Ron DeSantis Says He's a Christian. He Should Read the Parable of the Good Samaritan.

It's wrong to use human beings as pawns in an apparent political stunt.


Florida Gov. Ron DeSantis appears to be getting a bit big for his britches. He's not only imagining himself as the nation's next president as he competes for the Republican nomination, but he recently envisioned himself as one of Jesus' disciples during one of history's greatest dramas.

"These guys all went out and they dedicated their lives to spreading the gospel," DeSantis said in a televised interview on the Christian Broadcasting Network. "I look back at that and would love to have been able to be there with them." Some died horrific deaths as martyrs. None of them sought or gained governmental power, so it's an interesting take from an ambitious politician.

That's not the only area where DeSantis might need a Sunday school refresher. Recently, someone orchestrated unannounced charter air flights of immigrants from a refugee camp to Sacramento. As CNN reported, the Latin American asylum seekers, who had documents purportedly from Florida's government, were driven from Texas to New Mexico, then flown to California and dumped on the doorstep of the Catholic diocese.

"We are here because they offered us a job," a Venezuelan man told CNN. "We were deceived by the people who provided the flight service. They offered us jobs and housing." Defenders say the operation was voluntary because the refugees signed papers—even though few understood the English verbiage. DeSantis had been mum, but his administration later reportedly defended the flights by saying the migrants were well-treated.

Last year, DeSantis boasted that he sent 50 migrants from a Texas facility (yes, Florida officials went to Texas to do this) to the Massachusetts vacation town of Martha's Vineyard. "There may be more flights, there may be buses," DeSantis told cheering supporters. As Reuters reported, Texas' Republican Gov. Greg Abbott sent 17,000 migrants to Washington, D.C., New York, and Chicago.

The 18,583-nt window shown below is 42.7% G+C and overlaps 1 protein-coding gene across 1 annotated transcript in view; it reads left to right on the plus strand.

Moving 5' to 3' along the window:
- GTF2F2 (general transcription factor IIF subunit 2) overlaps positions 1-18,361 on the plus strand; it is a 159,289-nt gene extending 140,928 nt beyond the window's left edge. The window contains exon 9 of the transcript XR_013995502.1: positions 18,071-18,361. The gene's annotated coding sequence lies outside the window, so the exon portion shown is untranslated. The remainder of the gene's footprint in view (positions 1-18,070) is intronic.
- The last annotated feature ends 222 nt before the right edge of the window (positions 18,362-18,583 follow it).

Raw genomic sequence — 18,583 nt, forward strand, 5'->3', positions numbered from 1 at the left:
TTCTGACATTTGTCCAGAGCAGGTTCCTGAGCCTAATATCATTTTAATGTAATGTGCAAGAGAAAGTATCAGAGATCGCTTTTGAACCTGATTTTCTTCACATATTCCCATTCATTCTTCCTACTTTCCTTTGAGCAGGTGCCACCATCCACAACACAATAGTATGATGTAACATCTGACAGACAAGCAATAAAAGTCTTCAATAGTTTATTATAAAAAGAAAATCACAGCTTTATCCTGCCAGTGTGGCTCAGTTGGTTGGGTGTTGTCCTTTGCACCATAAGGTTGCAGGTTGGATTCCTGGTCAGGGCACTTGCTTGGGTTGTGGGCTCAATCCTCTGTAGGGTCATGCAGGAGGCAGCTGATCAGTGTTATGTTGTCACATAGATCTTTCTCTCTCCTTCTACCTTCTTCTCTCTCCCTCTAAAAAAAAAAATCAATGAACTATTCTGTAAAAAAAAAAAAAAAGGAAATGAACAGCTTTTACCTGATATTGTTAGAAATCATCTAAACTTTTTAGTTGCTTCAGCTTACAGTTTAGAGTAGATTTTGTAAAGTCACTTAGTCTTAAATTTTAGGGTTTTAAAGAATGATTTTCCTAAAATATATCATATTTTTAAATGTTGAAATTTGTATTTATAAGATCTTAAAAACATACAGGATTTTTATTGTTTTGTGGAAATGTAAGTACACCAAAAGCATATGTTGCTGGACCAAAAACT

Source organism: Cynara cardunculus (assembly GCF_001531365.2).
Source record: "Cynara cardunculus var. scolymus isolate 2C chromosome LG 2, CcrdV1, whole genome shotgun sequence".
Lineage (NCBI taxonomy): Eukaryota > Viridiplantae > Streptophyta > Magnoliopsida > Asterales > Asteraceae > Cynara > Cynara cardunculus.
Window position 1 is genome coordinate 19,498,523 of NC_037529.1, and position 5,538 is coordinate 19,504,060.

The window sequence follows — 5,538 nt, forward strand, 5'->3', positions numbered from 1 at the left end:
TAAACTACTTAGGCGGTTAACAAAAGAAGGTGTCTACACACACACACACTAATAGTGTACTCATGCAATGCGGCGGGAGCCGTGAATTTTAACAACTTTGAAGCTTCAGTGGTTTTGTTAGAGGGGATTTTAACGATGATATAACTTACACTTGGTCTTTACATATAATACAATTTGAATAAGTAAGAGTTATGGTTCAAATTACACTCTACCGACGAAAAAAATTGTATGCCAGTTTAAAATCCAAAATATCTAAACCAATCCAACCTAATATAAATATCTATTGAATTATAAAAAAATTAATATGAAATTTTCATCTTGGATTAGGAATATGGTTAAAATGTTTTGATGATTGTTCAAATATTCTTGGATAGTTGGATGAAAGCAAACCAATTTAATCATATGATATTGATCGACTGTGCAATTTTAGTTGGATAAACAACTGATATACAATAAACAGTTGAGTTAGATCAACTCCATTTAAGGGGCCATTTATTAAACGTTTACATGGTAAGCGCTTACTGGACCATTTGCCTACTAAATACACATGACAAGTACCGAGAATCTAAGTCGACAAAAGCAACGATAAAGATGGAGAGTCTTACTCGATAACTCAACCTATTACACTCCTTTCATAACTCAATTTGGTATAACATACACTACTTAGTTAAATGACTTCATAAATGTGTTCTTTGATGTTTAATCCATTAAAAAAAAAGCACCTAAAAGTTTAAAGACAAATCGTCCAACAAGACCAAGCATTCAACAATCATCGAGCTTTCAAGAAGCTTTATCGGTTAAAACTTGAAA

The obvious goal is to force Democratic states to deal with the consequences of a Democratic administration's lax immigration policy. The Biden administration denies that it is ignoring the border problem and claims illegal border crossings are down 70 percent, but in January Pew Research Center found that encounters between border agents and immigrants were at record levels. DeSantis is making border security a top political issue.

Ironically, many recent migrants are from Venezuela, which suggests the situation isn't entirely the result of a porous border, as The New Yorker noted, but the failure of a far-off communist hellhole that has displaced 20 percent of its population. The article reminded us that non-border-state Florida typically has welcomed refugees from totalitarian Cuba.

Real border states are struggling to deal with an influx of illegal border-crossers and those seeking asylum. Voters should certainly debate the nation's immigration policies, which are fair game for earnest disagreement. Can't both sides agree, however, that it's wrong to use human beings as pawns in an apparent political stunt?

Do these airlifts sound like something Jesus and his disciples would have supported or something from uncaring Roman authorities? As the Gospel of Luke explains, Caesar Augustus mandated a census, thus requiring people who lived in the Roman Empire to trudge to their home towns to be registered for tax purposes. Jesus ended up in a manger after Mary and Joseph failed to find a place to stay.

During his ministry, Jesus had much to say about how we should treat strangers. In the story of the Good Samaritan, for instance, a lawyer questions Jesus about how he can receive eternal life. Jesus answers by telling him to love the Lord with all his heart and to "love your neighbor as yourself."

The lawyer responds in a lawyerly way: "Who is my neighbor?" And then Jesus tells the parable, by which the Samaritan helps a traveler who was left for dead by robbers—after a priest and Levite passed by the injured man. The real neighbor was the lowly man who helped the traveler, not the religious officials who went along their merry way.

After the migrants were dropped off in Sacramento, religious groups have tended to their needs, which showed that some people know the right way to behave. Attorney General Rob Bonta promised an investigation into whether the trip involved "state-sanctioned kidnapping." Gov. Gavin Newsom blasted DeSantis in a vicious tweet. I'm no fan of these politicians, either, but they are right to be outraged.

Sacramento Mayor Darrell Steinberg struck the right tone: "Sacramento is going to do everything it can to care for these vulnerable people who are dropped off at our doorsteps. No matter what the terrible motivation was from whoever did this, that's our job." In fact, liberal communities have schooled these conservative politicians by providing assistance to the stranded migrants.

They indeed have been Good Samaritans. DeSantis might envision himself as one of Jesus' disciples, but before he gets too carried away he might want to brush up on that parable.

This column was first published in The Orange County Register.